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Please Stop With The Daylight Saving Time, It's Bad For The Economy

More daylight hours during the summer don't actually make people buy more things.

Please Stop With The Daylight Saving Time, It's Bad For The Economy

The clocks went back one hour on November 5, ending Daylight Saving Time (DST)—which runs from March to November—for another year. With the exception of Arizona, Hawaii, and some island territories, which don't recognize DST, most Americans got a little more sleep and a little less sunlight.

But is this annual spinning of the clocks actually a good idea? Is DST worth all the confusion over what time it is, the inconvenience?

[Photo: Loic Djim via Unsplash]

DST dates back to Ben Franklin's time and has been championed by everyone from energy conservation experts to barbecue salesmen. Generally, the idea is to maximize sunlight hours when the weather's best, and to encourage commercial activity by keeping us spending longer into the evening. Lobbyists for retailers and the golf industry have been some of the most enthusiastic backers, according to this interesting history.

It may be that DST's commercial value is overplayed, though. An analysis by the JPMorgan Chase Institute (JPMCI), based on extensive credit card data, finds that DST spending increases when the period starts but falls by a greater amount when the period ends. The net spending effect is therefore negative, challenging the idea that DST is good for store owners and the leisure industry.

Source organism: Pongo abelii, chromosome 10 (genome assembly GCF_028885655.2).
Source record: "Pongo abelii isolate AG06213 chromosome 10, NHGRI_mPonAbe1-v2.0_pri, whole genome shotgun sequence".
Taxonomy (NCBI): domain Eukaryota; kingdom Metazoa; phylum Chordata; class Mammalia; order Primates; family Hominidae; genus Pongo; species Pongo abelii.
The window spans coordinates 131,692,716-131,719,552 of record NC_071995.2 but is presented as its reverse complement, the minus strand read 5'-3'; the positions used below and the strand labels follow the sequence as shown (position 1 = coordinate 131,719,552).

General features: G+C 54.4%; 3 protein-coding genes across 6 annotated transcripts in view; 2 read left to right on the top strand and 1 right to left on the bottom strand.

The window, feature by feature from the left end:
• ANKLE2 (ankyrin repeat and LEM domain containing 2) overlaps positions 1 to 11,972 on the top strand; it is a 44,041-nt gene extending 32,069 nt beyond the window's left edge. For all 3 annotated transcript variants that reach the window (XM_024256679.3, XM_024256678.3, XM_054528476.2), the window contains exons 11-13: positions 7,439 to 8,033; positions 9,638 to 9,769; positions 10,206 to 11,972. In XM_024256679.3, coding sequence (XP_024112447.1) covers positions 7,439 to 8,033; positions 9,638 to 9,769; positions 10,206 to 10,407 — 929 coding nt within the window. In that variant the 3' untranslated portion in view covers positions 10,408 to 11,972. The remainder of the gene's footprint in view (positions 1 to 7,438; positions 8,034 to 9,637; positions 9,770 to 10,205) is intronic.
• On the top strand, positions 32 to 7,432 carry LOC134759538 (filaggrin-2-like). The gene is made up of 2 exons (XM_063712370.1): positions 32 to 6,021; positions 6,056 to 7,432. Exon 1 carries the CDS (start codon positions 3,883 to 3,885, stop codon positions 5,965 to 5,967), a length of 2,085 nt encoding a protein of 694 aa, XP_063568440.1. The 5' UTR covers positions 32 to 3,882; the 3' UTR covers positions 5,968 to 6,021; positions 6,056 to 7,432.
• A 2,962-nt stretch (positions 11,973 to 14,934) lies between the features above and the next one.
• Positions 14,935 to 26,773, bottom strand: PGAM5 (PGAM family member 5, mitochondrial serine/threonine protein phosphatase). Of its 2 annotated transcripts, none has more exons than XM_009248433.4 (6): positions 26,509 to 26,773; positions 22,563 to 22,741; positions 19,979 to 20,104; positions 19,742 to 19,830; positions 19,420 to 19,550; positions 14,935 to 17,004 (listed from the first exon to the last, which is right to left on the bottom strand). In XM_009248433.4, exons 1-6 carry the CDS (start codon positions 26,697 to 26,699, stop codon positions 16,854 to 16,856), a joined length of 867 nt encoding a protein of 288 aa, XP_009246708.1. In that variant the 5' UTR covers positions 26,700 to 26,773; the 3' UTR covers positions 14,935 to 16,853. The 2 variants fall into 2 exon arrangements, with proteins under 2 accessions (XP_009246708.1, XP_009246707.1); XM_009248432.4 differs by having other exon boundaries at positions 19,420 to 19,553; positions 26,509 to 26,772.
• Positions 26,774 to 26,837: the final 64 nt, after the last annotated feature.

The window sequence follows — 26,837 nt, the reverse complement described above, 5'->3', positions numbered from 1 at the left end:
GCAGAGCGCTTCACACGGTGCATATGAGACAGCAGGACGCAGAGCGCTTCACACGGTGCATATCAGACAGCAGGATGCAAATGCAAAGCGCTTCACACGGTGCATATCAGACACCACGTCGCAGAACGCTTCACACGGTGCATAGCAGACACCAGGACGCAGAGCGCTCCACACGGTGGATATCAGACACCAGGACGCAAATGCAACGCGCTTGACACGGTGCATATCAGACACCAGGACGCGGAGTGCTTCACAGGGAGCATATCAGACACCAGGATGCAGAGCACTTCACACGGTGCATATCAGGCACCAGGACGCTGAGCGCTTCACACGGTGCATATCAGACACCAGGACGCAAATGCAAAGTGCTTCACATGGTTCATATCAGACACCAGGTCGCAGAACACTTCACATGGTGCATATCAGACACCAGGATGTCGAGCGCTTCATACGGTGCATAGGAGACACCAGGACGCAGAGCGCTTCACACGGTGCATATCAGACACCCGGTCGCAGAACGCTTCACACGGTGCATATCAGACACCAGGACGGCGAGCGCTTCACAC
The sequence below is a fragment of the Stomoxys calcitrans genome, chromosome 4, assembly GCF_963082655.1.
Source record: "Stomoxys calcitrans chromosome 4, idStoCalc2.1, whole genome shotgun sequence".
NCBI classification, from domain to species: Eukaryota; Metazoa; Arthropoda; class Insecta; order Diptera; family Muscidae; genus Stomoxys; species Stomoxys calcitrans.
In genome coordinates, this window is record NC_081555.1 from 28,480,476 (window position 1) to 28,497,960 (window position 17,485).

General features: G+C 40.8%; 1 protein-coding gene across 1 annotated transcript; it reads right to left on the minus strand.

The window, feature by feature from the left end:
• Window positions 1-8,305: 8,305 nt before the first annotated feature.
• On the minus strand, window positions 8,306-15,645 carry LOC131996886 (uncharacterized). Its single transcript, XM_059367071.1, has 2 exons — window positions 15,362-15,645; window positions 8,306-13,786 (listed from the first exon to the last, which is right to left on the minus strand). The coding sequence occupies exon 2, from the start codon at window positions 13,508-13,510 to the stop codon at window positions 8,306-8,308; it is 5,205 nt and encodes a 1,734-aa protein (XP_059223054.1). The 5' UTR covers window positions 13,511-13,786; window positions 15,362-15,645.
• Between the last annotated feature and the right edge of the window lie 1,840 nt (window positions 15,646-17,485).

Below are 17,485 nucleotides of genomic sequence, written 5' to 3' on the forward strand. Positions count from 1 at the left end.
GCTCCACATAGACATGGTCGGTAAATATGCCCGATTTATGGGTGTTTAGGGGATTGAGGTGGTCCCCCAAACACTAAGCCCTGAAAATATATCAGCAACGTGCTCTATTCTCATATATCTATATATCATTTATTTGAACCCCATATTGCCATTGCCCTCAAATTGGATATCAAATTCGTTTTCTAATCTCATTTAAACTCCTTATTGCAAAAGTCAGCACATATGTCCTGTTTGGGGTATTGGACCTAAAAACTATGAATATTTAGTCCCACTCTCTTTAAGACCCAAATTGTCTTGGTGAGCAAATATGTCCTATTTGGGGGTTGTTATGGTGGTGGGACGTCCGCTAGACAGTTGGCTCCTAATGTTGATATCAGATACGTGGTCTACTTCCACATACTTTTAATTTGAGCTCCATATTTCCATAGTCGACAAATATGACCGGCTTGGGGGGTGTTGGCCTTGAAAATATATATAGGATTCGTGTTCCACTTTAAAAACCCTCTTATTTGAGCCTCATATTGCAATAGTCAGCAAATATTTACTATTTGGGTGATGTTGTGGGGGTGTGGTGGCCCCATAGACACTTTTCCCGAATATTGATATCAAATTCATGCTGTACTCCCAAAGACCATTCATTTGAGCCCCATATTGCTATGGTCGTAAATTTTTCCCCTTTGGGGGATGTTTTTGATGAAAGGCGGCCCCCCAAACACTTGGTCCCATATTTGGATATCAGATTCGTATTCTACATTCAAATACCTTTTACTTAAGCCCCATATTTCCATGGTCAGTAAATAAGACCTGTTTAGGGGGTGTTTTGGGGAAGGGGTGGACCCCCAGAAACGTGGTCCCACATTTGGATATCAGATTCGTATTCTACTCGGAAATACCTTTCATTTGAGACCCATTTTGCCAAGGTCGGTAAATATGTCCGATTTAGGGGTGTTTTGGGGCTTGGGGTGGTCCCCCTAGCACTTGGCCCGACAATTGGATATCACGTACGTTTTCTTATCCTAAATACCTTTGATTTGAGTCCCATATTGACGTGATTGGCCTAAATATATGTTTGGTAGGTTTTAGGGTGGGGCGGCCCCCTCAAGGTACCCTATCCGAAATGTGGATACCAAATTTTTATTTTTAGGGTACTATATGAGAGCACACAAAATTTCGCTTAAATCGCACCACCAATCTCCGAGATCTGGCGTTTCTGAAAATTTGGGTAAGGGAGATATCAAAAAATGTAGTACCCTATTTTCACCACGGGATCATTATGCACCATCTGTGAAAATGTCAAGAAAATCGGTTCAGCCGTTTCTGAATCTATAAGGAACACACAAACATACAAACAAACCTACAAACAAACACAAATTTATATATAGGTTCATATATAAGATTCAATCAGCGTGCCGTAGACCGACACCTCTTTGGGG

"There does seem to be some impact of an additional hour of sunlight on spending. But it ends up being a net negative impact," says Diana Farrell, CEO of the Institute.

JPMCI compared spending by 450,000 anonymized customers in Los Angeles (which observes DST) and Phoenix (which doesn't). In the 30 days following the start of DST, L.A. saw a 0.9% average increase over four years compared to Phoenix. But in 30 days following DST, it saw a 3.5% decline. The November drop-off was greatest on weekdays, presumably because opportunities to shop are greater on weekends, compensating for fewer daylight hours.

California's state Senate considered a bill to end DST earlier this year, but it was defeated. Research shows that switching over in March increases workplace injuries (because people are sleepier). But critics of the measure complained that unilaterally annulling DST would put California out of step with other states.

It may be that the commercial argument for DST doesn't hold up as well as people think, even if there are other reasons for keeping it. For one, it's nice to have longer summer evenings, shopping or not.

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